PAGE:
This document outlines several steps and notes for operators to reference when upgrading their heat from previous versions of OpenStack.
This document is only tested in the case of upgrading between sequential releases.
Plan to upgrade¶
Read and ensure you understand the release notes for the next release.
Make a backup of your database.
Upgrades are only supported one series at a time, or within a series.
Heat already supports “cold-upgrades”, where the heat services have to be down during the upgrade. For time-consuming upgrades, it may be unacceptable for the services to be unavailable for a long period of time. This type of upgrade is quite simple, follow the bellow steps:
Stop all heat-api and heat-engine services.
Uninstall old code.
Install new code.
Do Database sync (most time-consuming step)
Start all heat-api and heat-engine services.
Rolling Upgrade is supported since Pike, which means operators can rolling upgrade Heat services from Ocata to Pike release with minimal downtime.
A rolling upgrade would provide a better experience for the users and operators of the cloud. A rolling upgrade would allow individual heat-api and heat-engine services to be upgraded one at a time, with the rest of the services still available. This upgrade would have minimal downtime. Please check spec about rolling upgrades.
Multiple Heat nodes.
A load balancer or some other type of redirection device is being used in front of nodes that run heat-api services in such a way that a node can be dropped out of rotation. That node continues running the Heat services (heat-api or heat-engine) but is no longer having requests routed to it.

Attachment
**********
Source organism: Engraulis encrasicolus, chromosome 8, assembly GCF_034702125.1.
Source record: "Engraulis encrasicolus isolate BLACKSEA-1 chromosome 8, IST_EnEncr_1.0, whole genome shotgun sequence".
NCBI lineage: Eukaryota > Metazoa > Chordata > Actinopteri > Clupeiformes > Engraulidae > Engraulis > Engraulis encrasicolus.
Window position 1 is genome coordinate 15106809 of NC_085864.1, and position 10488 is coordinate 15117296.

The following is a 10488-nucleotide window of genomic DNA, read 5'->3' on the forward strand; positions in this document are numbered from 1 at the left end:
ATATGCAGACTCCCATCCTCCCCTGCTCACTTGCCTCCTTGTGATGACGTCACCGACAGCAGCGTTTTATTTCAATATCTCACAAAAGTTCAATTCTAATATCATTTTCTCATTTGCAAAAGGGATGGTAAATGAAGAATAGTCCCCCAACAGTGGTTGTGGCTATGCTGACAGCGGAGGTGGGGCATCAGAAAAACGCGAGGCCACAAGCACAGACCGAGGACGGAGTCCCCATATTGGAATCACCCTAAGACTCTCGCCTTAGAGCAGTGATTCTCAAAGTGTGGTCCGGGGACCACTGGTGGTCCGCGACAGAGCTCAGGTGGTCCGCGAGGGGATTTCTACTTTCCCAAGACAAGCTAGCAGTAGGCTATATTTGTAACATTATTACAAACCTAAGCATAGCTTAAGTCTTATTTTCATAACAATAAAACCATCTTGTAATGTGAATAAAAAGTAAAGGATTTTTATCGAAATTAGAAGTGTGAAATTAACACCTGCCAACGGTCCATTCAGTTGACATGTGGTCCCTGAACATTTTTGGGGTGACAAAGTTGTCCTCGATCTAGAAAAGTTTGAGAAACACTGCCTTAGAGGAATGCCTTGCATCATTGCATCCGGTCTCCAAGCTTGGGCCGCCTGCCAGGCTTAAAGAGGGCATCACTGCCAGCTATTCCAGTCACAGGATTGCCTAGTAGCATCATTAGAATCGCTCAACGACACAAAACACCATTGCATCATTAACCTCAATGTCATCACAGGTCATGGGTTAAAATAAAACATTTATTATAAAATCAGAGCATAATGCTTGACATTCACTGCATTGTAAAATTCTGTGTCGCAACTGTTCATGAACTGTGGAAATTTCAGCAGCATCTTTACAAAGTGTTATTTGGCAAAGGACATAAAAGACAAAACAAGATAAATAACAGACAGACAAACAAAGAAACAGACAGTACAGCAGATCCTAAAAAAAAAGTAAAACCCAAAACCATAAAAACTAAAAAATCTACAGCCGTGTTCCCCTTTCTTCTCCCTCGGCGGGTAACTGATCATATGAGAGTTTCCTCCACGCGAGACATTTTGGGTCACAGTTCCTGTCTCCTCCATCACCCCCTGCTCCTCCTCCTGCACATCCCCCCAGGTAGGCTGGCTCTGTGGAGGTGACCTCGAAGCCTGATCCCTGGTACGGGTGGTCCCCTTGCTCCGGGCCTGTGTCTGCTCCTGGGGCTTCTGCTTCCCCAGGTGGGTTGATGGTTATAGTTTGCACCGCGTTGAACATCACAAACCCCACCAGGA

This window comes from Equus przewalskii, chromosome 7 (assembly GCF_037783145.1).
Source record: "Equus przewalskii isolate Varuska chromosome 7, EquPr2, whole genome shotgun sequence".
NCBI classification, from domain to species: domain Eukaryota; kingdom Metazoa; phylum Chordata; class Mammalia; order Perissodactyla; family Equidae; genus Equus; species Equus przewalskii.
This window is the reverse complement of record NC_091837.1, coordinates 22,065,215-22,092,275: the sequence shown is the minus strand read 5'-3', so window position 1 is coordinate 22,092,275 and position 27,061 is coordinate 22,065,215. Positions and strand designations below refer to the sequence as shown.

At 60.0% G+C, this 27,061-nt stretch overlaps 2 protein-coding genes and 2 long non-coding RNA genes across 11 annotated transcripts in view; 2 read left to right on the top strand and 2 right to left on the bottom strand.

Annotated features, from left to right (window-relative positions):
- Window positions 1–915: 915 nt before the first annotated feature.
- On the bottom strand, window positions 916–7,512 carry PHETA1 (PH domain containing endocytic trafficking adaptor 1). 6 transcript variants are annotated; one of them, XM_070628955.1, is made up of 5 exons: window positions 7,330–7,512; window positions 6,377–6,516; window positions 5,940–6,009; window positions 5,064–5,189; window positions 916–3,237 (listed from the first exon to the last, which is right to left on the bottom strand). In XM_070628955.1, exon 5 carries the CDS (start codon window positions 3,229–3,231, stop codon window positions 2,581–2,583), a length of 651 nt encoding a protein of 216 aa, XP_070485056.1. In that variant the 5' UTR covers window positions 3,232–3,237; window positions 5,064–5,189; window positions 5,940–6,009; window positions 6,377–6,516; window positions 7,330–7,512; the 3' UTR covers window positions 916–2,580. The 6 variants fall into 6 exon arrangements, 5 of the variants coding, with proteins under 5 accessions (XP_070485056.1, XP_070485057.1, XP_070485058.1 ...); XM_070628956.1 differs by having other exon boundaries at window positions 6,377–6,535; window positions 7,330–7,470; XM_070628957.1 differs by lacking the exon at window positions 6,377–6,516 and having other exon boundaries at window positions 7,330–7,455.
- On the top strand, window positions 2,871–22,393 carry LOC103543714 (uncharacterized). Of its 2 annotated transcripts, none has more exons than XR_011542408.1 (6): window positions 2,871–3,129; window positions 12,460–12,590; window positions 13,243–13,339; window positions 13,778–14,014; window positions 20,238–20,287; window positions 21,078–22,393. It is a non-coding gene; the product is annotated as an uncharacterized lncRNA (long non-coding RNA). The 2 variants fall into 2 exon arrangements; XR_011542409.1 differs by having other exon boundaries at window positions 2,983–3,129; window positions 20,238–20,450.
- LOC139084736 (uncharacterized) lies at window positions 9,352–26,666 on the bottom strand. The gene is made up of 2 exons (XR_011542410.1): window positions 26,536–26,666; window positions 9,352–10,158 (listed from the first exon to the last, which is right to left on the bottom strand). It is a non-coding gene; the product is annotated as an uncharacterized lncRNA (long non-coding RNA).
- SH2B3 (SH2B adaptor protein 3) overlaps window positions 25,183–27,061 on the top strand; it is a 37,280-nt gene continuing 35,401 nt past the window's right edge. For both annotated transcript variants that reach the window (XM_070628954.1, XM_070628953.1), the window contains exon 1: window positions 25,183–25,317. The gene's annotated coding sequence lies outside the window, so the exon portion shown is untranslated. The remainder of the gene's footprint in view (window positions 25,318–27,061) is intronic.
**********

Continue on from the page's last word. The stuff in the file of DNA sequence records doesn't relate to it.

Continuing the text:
These following steps are the process to upgrade Heat with minimal downtime:
Install the code for the next version of Heat either in a virtual environment or a separate control plane node, including all the python dependencies.
Using the newly installed heat code, run the following command to sync the database up to the most recent version. These schema change operations should have minimal or no effect on performance, and should not cause any operations to fail.
At this point, new columns and tables may exist in the database. These DB schema changes are done in a way that both the N and N+1 release can perform operations against the same schema.
Create a new rabbitmq vhost for the new release and change the transport_url configuration in heat.conf file to be:
transport_url = rabbit://<user>:<password>@<host>:5672/<new_vhost>
for all upgrade services.
Stop heat-engine gracefully, Heat has supported graceful shutdown features (see the spec about rolling upgrades). Then start new heat-engine with new code (and corresponding configuration).
Remember to do Step 4, this would ensure that the existing engines would not communicate with the new engine.
A heat-api service is then upgraded and started with the new rabbitmq vhost.
The second way to do this step is switch heat-api service to use new vhost first (but remember not to shut down heat-api) and upgrade it.
The above process can be followed till all heat-api and heat-engine services are upgraded.
Make sure that all heat-api services has been upgraded before you start to upgrade the last heat-engine service.
With the convergence architecture, whenever a resource completes the engine will send RPC messages to another (or the same) engine to start work on the next resource(s) to be processed. If the last engine is going to be shut down gracefully, it will finish what it is working on, which may post more messages to queues. It means the graceful shutdown does not wait for queues to drain. The shutdown leaves some messages unprocessed and any IN_PROGRESS stacks would get stuck without any forward progress. The operator must be careful when shutting down the last engine, make sure queues have no unprocessed messages before doing it. The operator can check the queues directly with RabbitMQ’s management plugin.
Once all services are upgraded, double check the DB and services